I stood out and let myself be known who I am. That was very hard for me. Because my husband is on the counsel, I felt I needed to respond without anonymity. I only hope that my children do not suffer for my lack of anonymity.

    I looked at myself and decided I needed to educate myself and become more proactive regarding issues. And I needed to risk speaking out. If I’m wrong, I will admit my mistakes, but they will have to prove me wrong.

    What’s my agenda here?
    1.Accountability for all.
    2.A greater quality of education for our children.
    3.Stabilization of our tax dollars.
    4.Empowered teachers.

    Everyone needs to look at what their goals are here, if we are to make changes.

    Mr. McQuade needs to look at others’ perspectives. When he does, his retaliatory attitude will change, and I’m guessing he will have a lot of insight to give.

    I’m sure Georgia Ure, and Dot Gardiner won’t give up.

    And I know Mr. Felkner is in it for the long haul. (Poor guy)

    Anyways, don’t quit.

    Comment by Lois Buck — May 8, 2007 @ 9:28 pm | Reply

  19. Mrs. Buck…Tom Buck…I’m a moron! Didn’t put it together.

    Well, I have to tell you, I went back and forth about voting for your husband, and in the end, I didn’t do it. All I knew is he aligned himself with elements of the council that I did not respect. He was my hardest choice because I had heard many good things, but I couldn’t shake the fact that he was in cahoots with the others. Please don’t feel the need to comment. I’m still unsure about Mr. Buck, but I continue to hope he is independent of the power brokers in the town.

    I’m glad to hear you are his wife because you have impressed me with willingness to challenge the way things are being done at Chariho. I’ve also watched some school committee meetings where Mr. Buck asked tough questions. I was happy to see him questioning Chariho as the school system is the biggest drain on us all. Since this is a Chariho-based website, I’ll save town issues for the Hopkinton RI Speaks board.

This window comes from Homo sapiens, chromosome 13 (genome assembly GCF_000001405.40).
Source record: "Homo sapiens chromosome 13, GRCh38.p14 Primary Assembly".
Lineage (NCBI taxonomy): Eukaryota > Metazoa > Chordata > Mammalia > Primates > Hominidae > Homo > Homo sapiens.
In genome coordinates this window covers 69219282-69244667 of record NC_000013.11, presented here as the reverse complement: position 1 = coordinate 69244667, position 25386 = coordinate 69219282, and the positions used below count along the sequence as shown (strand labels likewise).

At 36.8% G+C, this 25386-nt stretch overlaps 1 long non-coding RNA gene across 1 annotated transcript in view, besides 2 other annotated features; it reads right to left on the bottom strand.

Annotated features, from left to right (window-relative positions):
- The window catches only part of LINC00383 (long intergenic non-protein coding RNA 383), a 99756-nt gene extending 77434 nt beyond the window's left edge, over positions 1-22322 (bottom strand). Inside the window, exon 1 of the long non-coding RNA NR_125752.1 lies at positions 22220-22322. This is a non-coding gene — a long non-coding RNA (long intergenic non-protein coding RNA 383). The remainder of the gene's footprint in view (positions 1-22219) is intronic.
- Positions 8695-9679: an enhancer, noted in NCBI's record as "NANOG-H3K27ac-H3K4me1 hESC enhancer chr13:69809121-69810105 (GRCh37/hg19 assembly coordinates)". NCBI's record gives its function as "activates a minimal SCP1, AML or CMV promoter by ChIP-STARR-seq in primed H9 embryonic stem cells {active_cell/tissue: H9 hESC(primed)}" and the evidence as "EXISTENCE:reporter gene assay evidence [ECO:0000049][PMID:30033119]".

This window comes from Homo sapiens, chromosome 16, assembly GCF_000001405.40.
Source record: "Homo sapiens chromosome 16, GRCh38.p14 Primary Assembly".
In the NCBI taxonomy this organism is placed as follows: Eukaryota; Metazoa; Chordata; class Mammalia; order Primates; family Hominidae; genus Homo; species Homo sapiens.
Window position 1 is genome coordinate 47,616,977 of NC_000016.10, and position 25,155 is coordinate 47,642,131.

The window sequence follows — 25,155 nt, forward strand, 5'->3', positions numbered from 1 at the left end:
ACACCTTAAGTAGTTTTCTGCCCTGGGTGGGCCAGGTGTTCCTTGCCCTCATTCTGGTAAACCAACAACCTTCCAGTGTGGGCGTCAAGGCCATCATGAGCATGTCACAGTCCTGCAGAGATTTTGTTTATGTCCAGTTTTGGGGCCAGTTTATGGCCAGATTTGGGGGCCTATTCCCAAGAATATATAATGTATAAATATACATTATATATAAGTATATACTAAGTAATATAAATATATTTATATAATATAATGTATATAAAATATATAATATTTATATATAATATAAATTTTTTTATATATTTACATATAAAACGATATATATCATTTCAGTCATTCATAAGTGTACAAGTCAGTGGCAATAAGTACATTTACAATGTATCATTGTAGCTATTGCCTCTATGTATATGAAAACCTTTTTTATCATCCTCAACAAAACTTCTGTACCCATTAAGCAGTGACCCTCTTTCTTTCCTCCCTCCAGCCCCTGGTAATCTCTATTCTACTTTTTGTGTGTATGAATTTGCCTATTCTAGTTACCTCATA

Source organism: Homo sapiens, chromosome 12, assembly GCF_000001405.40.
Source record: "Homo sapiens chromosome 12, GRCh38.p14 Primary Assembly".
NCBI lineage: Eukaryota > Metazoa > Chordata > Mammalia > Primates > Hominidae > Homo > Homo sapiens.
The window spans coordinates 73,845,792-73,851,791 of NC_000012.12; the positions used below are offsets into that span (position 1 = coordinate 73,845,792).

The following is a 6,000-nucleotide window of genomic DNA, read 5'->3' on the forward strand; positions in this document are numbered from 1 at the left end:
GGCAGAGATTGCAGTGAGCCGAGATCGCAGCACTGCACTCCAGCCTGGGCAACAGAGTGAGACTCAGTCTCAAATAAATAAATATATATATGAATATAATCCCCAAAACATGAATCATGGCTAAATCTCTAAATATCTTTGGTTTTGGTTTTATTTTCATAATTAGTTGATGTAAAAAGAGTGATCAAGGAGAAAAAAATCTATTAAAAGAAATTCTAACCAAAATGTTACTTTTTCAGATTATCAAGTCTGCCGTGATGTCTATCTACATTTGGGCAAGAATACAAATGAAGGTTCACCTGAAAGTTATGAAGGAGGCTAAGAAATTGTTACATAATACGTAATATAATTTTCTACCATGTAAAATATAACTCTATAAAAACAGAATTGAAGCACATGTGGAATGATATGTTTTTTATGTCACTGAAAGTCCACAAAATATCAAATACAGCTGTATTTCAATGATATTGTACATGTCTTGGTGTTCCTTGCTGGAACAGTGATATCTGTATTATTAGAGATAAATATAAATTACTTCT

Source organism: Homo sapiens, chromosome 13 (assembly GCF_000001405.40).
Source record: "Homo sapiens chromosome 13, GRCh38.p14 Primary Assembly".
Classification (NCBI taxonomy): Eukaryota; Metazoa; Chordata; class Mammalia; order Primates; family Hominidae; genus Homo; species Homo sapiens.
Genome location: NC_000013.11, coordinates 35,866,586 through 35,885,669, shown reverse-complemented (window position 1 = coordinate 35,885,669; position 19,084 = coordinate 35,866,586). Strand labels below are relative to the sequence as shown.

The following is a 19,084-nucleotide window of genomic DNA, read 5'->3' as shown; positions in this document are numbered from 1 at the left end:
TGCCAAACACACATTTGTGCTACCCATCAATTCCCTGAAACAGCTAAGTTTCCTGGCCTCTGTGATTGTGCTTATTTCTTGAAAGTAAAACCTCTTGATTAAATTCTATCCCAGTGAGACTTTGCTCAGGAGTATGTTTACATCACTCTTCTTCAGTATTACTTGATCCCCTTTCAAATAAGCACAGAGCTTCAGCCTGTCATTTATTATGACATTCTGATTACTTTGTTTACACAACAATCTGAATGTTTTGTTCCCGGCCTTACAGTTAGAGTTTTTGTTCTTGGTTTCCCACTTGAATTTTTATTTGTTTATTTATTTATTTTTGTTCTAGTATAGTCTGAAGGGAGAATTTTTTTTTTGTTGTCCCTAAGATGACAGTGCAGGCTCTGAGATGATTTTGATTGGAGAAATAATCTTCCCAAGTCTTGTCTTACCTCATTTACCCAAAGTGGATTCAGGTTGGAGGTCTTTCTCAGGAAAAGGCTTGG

As for me, I choose anonymity because I have seen what happens to many who challenge the local power. Perhaps if I had the time and inclination to seek an elected position, I’d come out of hiding and take my chances, but as an ordinary resident (albeit “curious”) I would be an easy target for anyone seeking to retaliate against me and/or my family. My wise Mom advised me long ago to be careful in this town and state, and she’s not wrong very often.

    Initially, my goal was pretty simple. I wanted to make an informed vote. After years of walking into the voting booth with little knowledge of the individuals seeking my vote, I was told about Hopkinton RI Speaks and went there looking for information. As it turned out, it was not infallible, but I did learn more than I had learned at candidates forums…too little give and take at those things. Ms. Fontes, Ms. Capalbo, Mr. Felkner, and Mr. Petit earned my vote on Hopkinton RI Speaks. Mr. Buck almost got me.

    I now regret my vote for Mr. Petit as so far he has been a major disappointment. I couldn’t be more happy about voting for Mr. Felkner. I think I would vote for this guy for just about any position. Ms. Capalbo has also made me proud of my vote for her. I don’t always agree with her, but she engages with us and explains her positions, so that puts her way ahead of most other politicians.

    Since the election I have remained engaged at Hopkinton RI Speaks. I also drifted over here when Mr. Felkner put this site together. The TERC/Investigations curriculum controversy was frightening to discover, and the more I learned, the scarier it became. If nothing else is accomplished beyond ridding Chariho of this harmful curriculum, I’ll be happy. It is news to me that the issue is being addressed, but I’ll take your word on it. When TERC/Investigations is finally gone, I’m going to buy an ice cream cake and celebrate!